May 15, 2017

S&P lowers Hartford debt rating

Given Connecticut budget uncertainties, S&P Global Ratings has lowered its rating on the city of Hartford's general obligation bonds to 'BBB-' from 'BBB' -- just above "junk-bond" status -- and placed the city on a credit watch, the ratings agency said Monday.

The downgrade includes a lowering of the rating on the Hartford Stadium Authority's lease revenue bonds to 'BB+' from 'BBB-', which is still generally considered investment grade. The credit watch has negative implications, S&P said.

The ratings agency says putting the city on a credit watch reflects its expectation that within the next 90 days, there would be "clarity as to the level of state support the city will receive."

"The downgrade and the CreditWatch placement reflect the heightened uncertainty on whether the state will increase intergovernmental aid or otherwise lend the necessary state support to enable Hartford to achieve structural balance and prevent it from further fiscal deterioration," S&P credit analyst Victor Medeiros said in a statement.

Although it is not uncommon for the state budget to still be in consideration in mid-May, the size of the state and city budget gaps and the lack of consensus around how to close these gaps increases the likelihood of late budget adoption, Medeiros added. The situation is likely what prompted Hartford Mayor Luke Bronin to solicit bankruptcy counsel recently, he said.

"While a bankruptcy filing remains distant, in our opinion, by raising the possibility, we believe that elected officials are seeking to better understand the legal qualifications, process, and consequences associated with this action if there is no budgetary support at the state level," the analyst said.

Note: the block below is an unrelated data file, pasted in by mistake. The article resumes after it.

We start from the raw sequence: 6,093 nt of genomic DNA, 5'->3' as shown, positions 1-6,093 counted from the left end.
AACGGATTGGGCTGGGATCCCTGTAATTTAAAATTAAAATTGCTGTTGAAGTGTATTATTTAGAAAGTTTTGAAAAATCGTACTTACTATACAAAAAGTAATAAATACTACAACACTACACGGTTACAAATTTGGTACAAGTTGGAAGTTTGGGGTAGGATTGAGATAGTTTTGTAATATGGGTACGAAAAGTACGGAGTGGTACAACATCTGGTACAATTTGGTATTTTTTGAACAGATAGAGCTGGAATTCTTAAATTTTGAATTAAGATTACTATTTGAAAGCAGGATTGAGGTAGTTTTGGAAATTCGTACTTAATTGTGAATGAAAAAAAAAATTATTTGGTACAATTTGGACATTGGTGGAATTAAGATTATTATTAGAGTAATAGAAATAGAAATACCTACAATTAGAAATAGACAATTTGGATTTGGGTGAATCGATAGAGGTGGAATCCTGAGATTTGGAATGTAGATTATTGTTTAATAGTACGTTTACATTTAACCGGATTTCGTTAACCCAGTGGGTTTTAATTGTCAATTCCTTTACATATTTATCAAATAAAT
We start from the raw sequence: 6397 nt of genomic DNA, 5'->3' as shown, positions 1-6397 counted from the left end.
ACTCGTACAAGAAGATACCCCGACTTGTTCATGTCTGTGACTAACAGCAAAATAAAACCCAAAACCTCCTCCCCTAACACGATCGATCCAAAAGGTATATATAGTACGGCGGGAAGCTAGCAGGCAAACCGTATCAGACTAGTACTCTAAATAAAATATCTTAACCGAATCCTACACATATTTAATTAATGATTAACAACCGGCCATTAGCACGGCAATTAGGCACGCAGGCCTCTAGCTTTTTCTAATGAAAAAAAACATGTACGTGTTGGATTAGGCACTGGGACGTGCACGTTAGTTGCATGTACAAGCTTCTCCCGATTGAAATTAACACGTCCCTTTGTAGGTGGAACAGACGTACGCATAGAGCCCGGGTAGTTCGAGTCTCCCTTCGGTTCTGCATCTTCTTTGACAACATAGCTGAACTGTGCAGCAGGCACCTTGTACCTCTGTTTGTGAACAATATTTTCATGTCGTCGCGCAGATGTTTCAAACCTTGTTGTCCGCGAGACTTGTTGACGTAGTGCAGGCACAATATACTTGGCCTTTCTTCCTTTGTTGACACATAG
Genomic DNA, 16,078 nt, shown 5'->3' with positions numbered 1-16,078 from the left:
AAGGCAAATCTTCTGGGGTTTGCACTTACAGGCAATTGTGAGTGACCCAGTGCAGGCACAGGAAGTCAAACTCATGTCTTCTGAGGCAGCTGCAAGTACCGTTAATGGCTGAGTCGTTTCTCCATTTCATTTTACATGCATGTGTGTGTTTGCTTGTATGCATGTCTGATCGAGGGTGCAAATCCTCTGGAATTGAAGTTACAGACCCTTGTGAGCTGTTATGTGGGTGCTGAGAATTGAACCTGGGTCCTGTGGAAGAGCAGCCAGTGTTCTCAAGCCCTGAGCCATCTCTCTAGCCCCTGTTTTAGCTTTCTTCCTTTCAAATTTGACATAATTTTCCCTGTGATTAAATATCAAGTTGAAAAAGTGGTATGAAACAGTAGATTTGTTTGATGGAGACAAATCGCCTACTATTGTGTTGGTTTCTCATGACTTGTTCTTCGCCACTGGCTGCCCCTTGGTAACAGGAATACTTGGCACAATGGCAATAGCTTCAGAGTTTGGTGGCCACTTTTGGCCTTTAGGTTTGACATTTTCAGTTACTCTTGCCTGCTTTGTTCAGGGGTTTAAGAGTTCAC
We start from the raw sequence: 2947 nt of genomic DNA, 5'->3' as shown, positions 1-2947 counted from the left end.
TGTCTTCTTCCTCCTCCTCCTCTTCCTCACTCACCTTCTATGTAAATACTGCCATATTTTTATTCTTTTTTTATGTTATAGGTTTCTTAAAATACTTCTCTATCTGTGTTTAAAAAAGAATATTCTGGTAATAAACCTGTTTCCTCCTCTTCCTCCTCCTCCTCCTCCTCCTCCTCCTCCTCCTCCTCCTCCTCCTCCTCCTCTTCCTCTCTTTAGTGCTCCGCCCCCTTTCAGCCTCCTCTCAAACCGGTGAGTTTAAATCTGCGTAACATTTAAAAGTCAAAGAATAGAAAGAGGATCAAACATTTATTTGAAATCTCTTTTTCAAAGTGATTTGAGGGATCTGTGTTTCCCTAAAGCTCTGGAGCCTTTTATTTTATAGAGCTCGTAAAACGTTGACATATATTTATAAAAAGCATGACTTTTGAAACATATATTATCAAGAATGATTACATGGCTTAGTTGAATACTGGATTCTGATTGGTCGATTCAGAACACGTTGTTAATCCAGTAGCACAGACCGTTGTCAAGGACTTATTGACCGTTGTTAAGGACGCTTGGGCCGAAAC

Currently, there is a likelihood of negative rating action, added Medeiros. Factors that could lead to a downgrade would include whether the state experienced a protracted budget impasse, or if the city were not to receive sufficient support in a timely manner in order to come up with a plan for addressing budget shortfalls, he said.

To return to a stable outlook, the analyst said the city must achieve stronger budgetary flexibility and remain proactive while adjusting spending to lower costs.

Mayor Luke Bronin said via email that the ratings analysis highlights the need for the state to decide "what future we want for our Capital City and region. ... Over the past year, we've shown that we'll do everything we can to get Hartford's house in order, but with half of our property tax-exempt, we need a new partnership with the state of Connecticut."

EDITOR'S NOTE: This story has been updated to include a comment from Hartford's mayor.

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